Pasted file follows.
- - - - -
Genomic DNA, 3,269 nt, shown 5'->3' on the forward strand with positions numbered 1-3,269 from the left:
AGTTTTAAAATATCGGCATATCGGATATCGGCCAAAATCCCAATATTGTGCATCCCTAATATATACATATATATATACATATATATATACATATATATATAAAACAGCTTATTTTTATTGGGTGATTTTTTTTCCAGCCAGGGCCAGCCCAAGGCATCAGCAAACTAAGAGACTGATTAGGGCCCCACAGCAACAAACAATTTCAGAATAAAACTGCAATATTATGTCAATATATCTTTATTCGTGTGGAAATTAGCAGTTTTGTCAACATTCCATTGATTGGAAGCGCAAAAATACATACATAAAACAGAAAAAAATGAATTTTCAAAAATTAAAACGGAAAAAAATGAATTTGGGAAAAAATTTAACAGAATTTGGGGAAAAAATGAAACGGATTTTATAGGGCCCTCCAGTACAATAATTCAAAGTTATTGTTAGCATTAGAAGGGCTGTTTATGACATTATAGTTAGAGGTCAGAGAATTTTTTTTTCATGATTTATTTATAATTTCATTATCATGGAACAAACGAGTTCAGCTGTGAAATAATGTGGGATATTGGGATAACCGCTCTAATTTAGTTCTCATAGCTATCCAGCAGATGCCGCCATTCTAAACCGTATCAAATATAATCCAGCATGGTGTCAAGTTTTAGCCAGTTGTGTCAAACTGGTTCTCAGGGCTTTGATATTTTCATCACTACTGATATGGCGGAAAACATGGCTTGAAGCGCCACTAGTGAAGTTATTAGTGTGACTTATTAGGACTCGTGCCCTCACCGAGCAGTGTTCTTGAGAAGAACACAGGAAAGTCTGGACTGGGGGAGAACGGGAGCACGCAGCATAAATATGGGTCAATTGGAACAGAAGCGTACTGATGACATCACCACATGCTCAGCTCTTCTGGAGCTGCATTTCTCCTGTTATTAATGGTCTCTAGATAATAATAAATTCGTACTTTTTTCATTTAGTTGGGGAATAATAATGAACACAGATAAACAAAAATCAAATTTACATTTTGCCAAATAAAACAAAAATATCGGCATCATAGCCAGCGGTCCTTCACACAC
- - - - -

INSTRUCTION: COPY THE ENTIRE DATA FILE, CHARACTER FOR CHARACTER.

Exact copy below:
Genomic DNA, 3,269 nt, shown 5'->3' on the forward strand with positions numbered 1-3,269 from the left:
AGTTTTAAAATATCGGCATATCGGATATCGGCCAAAATCCCAATATTGTGCATCCCTAATATATACATATATATATACATATATATATACATATATATATAAAACAGCTTATTTTTATTGGGTGATTTTTTTTCCAGCCAGGGCCAGCCCAAGGCATCAGCAAACTAAGAGACTGATTAGGGCCCCACAGCAACAAACAATTTCAGAATAAAACTGCAATATTATGTCAATATATCTTTATTCGTGTGGAAATTAGCAGTTTTGTCAACATTCCATTGATTGGAAGCGCAAAAATACATACATAAAACAGAAAAAAATGAATTTTCAAAAATTAAAACGGAAAAAAATGAATTTGGGAAAAAATTTAACAGAATTTGGGGAAAAAATGAAACGGATTTTATAGGGCCCTCCAGTACAATAATTCAAAGTTATTGTTAGCATTAGAAGGGCTGTTTATGACATTATAGTTAGAGGTCAGAGAATTTTTTTTTCATGATTTATTTATAATTTCATTATCATGGAACAAACGAGTTCAGCTGTGAAATAATGTGGGATATTGGGATAACCGCTCTAATTTAGTTCTCATAGCTATCCAGCAGATGCCGCCATTCTAAACCGTATCAAATATAATCCAGCATGGTGTCAAGTTTTAGCCAGTTGTGTCAAACTGGTTCTCAGGGCTTTGATATTTTCATCACTACTGATATGGCGGAAAACATGGCTTGAAGCGCCACTAGTGAAGTTATTAGTGTGACTTATTAGGACTCGTGCCCTCACCGAGCAGTGTTCTTGAGAAGAACACAGGAAAGTCTGGACTGGGGGAGAACGGGAGCACGCAGCATAAATATGGGTCAATTGGAACAGAAGCGTACTGATGACATCACCACATGCTCAGCTCTTCTGGAGCTGCATTTCTCCTGTTATTAATGGTCTCTAGATAATAATAAATTCGTACTTTTTTCATTTAGTTGGGGAATAATAATGAACACAGATAAACAAAAATCAAATTTACATTTTGCCAAATAAAACAAAAATATCGGCATCATAGCCAGCGGTCCTTCACACAC